Time Done Been Won't Be No More: Collected Prose by William Gay is a collection of short stories, essays, memoirs and an interview. William Gay is well known for his fiction but he is also widely published with his essays, mostly dealing with music, and his memoirs. This is the first collection that includes his nonfiction prose. The elegant use of language that his readers have come to expect is as evident in his collected prose as it is in his novels.
It s 1952, and E.F. Bloodworth is finally coming home to Ackerman s Field, Tennessee. Itinerant banjo picker and volatile vagrant, he s been gone ever since he gunned down a deputy thirty years before. Two of his sons won t be home to greet him: Warren lives a life of alcoholic philandering down in Alabama, and Boyd has gone to Detroit in vengeful pursuit of his wife and the peddler she ran off with. His third son, Brady, is still home, but he s an addled soothsayer given to voodoo and bent on doing whatever it takes to keep E.F. from seeing the wife he abandoned. Only Fleming, E.F. s grandson, is pleased with the old man s homecoming, but Fleming s life is soon to careen down an unpredictable path hewn by the beautiful Raven Lee Halfacre.
In the great Southern tradition of Faulkner, Styron, and Cormac McCarthy, William Gay wields a prose as evocative and lush as the haunted and humid world it depicts. Provinces of Night is a tale redolent of violence and redemption a whiskey-scented, knife-scarred novel whose indelible finale is not an ending nearly so much as it is an apotheosis.
William Gay established himself as "the big new name to include in the storied annals of Southern Lit" () with his debut novel, , and his highly acclaimed follow-up, . Like Faulkner's Mississippi and Cormac McCarthy's American West, Gay's Tennessee is redolent of broken souls. Mining that same fertile soil, his debut collection, , brings together thirteen stories charting the pathos of interior lives. Among the colorful people readers meet are: old man Meecham, who escapes from his nursing home only to find his son has rented their homestead to "white trash"; Quincy Nell Qualls, who not only falls in love with the town lothario but, pregnant, faces an inescapable end when he abandons her; Finis and Doneita Beasley, whose forty-year marriage is broken up by a dead dog; and Bobby Pettijohn — awakened in the night by a search party after a body is discovered in his back woods.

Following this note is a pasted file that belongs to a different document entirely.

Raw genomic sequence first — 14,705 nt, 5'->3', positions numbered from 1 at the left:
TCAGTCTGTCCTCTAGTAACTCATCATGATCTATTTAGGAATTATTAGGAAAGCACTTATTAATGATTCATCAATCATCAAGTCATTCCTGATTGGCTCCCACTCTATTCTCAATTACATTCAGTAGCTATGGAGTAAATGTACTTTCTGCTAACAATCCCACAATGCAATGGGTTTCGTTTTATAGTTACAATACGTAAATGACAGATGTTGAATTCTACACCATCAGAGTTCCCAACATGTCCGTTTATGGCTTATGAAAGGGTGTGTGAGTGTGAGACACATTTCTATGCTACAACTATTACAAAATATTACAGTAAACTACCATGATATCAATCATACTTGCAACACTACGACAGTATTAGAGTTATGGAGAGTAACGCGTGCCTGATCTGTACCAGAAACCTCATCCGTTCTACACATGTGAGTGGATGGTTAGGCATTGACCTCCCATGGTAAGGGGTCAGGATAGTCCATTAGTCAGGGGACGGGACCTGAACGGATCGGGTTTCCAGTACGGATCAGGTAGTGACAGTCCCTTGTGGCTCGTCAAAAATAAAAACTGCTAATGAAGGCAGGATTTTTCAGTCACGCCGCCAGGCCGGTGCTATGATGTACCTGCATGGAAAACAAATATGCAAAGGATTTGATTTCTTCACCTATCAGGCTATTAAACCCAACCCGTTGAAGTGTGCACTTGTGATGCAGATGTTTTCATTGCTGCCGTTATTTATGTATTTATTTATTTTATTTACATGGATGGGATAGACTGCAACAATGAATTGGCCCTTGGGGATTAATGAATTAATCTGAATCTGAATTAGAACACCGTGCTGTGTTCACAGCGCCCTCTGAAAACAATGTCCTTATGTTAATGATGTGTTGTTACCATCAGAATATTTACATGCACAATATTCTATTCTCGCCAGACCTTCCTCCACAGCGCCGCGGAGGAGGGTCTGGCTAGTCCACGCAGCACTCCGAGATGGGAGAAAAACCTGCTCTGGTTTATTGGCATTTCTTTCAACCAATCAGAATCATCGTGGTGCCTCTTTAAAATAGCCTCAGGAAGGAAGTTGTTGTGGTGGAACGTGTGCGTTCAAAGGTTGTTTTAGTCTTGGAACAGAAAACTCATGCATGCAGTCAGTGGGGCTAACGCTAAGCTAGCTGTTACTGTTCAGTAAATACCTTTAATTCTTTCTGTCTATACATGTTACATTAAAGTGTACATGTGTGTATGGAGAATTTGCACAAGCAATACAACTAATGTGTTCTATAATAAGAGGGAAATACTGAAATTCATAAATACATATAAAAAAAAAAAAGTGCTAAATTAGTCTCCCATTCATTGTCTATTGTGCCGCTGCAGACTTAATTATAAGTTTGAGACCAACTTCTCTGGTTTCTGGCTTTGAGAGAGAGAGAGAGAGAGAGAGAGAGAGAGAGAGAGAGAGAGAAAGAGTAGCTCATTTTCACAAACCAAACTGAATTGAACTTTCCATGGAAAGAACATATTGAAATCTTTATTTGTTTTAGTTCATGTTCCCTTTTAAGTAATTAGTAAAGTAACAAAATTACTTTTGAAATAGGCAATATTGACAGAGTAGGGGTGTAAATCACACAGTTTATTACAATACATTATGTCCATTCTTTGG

William Gay expertly sets these conflicted characters against lush backcountry scenery and defies our moral logic as we grow to love them for the weight of their human errors.
In a literary voice that is both original and powerfully unsettling, William Gay tells the story of Nathan Winer, a young and headstrong Tennessee carpenter who lost his father years ago to a human evil that is greater and closer at hand than any the boy can imagine — until he learns of it first-hand. Gay's remarkable debut novel, The Long Home, is also the story of Amber Rose, a beautiful young woman forced to live beneath that evil who recognizes even as a child that Nathan is her first and last chance at escape. And it is the story of William Tell Oliver, a solitary old man who watches the growing evil from the dark woods and adds to his own weathered guilt by failing to do anything about it. Set in rural Tennessee in the 1940s, The Long Home will bring to mind once again the greatest Southern novelists and will haunt the reader with its sense of solitude, longing, and the deliverance that is always just out of reach.
David Binder is a young, successful writer living in Chicago and suffering from writer’s block. He stares at the blank page, and the blank page stares back — until inspiration strikes in the form of a ghost story that captivated him as a child.
With his pregnant wife and young daughter in tow, he sets out to explore the myth of Virginia Beale, Faery Queen of the Haunted Dell. But as his investigation takes him deeper and deeper into the legacy of blood and violence that casts its shadow over the old Beale farm, Binder finds himself obsessed with a force that’s as wicked as it is seductive.
A stirring literary rendition of Tennessee’s famed Curse of the Bell Witch, skillfully toes the line between Southern Gothic and horror, and further cements William Gay’s legacy as not only one of the South’s finest writers, but among the best that American literature has to offer.